People accept a certain amount of sand, dirt, and dust as ordinary ingredients in their lives. What they might not be aware of is that those substances are mostly quartz, one of the most common minerals on earth.
Rose quartz is one of the many quartz varieties used as a gem material. It gets its name from its delicate pink color, which ranges from very light (almost white) to medium-dark. The most appealing color typically occurs in larger sizes, and small rose quartz specimens with good color tend to be rare. Rose quartz is always found in massive form, so it lacks regular, flat crystal faces. It’s typically found in pegmatites, but also occurs in hydrothermal veins.
Research has shown that rose quartz owes its delicate pink color to microscopic inclusions of aligned silicate mineral fibers. Advanced testing has shown that they’re generally similar—but not identical—to the mineral dumortierite. The fibers likely crystallized out as the host gem cooled, and they’re aligned according to the crystal directions of the rose quartz.
This pastel gem’s inclusions give it a characteristic cloudy translucence, so it’s generally cut into beads and cabochons. Sometimes, the inclusions produce a six-rayed star if the fashioned gem is cabochon-cut and correctly oriented. Fine examples show a distinct, sharp, star floating above even pink bodycolor. The most transparent rose quartz rough might be faceted. Cutters can intensify the delicate color by applying concave facets and cutting gems in larger sizes.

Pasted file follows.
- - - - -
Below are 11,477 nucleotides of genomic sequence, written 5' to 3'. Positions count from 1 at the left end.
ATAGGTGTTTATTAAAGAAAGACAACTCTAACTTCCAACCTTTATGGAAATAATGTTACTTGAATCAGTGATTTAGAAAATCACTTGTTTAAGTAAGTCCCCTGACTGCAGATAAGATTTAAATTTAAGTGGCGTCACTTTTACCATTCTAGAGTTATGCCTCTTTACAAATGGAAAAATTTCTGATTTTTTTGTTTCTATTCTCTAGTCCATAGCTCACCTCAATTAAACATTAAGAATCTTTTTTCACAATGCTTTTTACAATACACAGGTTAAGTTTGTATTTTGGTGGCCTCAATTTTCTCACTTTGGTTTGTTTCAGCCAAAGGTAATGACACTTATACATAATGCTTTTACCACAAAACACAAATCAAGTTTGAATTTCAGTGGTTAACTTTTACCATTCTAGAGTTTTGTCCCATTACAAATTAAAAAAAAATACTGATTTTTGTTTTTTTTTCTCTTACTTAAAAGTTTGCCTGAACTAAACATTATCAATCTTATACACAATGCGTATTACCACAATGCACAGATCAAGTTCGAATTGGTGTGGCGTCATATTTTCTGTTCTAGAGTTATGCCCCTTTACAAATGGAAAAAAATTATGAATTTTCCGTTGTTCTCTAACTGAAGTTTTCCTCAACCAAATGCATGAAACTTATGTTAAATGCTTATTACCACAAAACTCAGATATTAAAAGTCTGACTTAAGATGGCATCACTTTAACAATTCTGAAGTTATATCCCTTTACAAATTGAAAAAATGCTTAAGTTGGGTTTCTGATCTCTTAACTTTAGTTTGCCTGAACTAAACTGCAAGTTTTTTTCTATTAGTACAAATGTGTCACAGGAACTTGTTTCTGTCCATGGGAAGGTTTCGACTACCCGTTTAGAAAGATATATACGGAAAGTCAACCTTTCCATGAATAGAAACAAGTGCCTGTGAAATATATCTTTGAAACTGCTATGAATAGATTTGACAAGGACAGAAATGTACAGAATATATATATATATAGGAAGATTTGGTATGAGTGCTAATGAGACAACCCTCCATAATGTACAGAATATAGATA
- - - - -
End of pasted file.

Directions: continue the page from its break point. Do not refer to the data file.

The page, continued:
The delicate translucence of rose quartz inspires gem carvers to create dainty or whimsical figures. The finest-quality rose quartz rough typically comes from Brazil. Other sources include India, Madagascar, and Sri Lanka.
Besides the typical cloudy rose quartz, which is colored by inclusions, there’s a type of transparent quartz that owes its pink color to a different mechanism. Some in the trade call it “pink crystalline quartz,” “crystalline rose quartz,” or simply “pink quartz.” Compared to massive rose quartz, it’s exceptionally rare. It might occur as beautiful clusters of transparent, well-formed crystals. The finest examples are from Brazil, especially a deposit near Galiléia, located near Governador Valadares in the state of Minas Gerais. The best are often left as mineral specimens, which can command high prices at auction. In 2013, a superb example called La Madona Rosa (the Pink Madonna) sold for $662,500. This specimen measures 15.5 x 8 inches (39 x 20 cm) and features a core of smoky quartz that resembles a human form surrounded by a glittering halo of transparent pink quartz crystals.
Material from some of these deposits will fade when exposed to natural light, but its color can be restored by irradiation. Research by Russian crystal growers on synthetic pink quartz has demonstrated a color-causing mechanism, which can cause results very similar to the natural material. Growers produce pink color in transparent synthetic quartz by growing it with impurities of aluminum and phosphorous. Some of these impurities replace silicon in the quartz lattice. Subsequent irradiation produces color centers that give the crystal its pink color.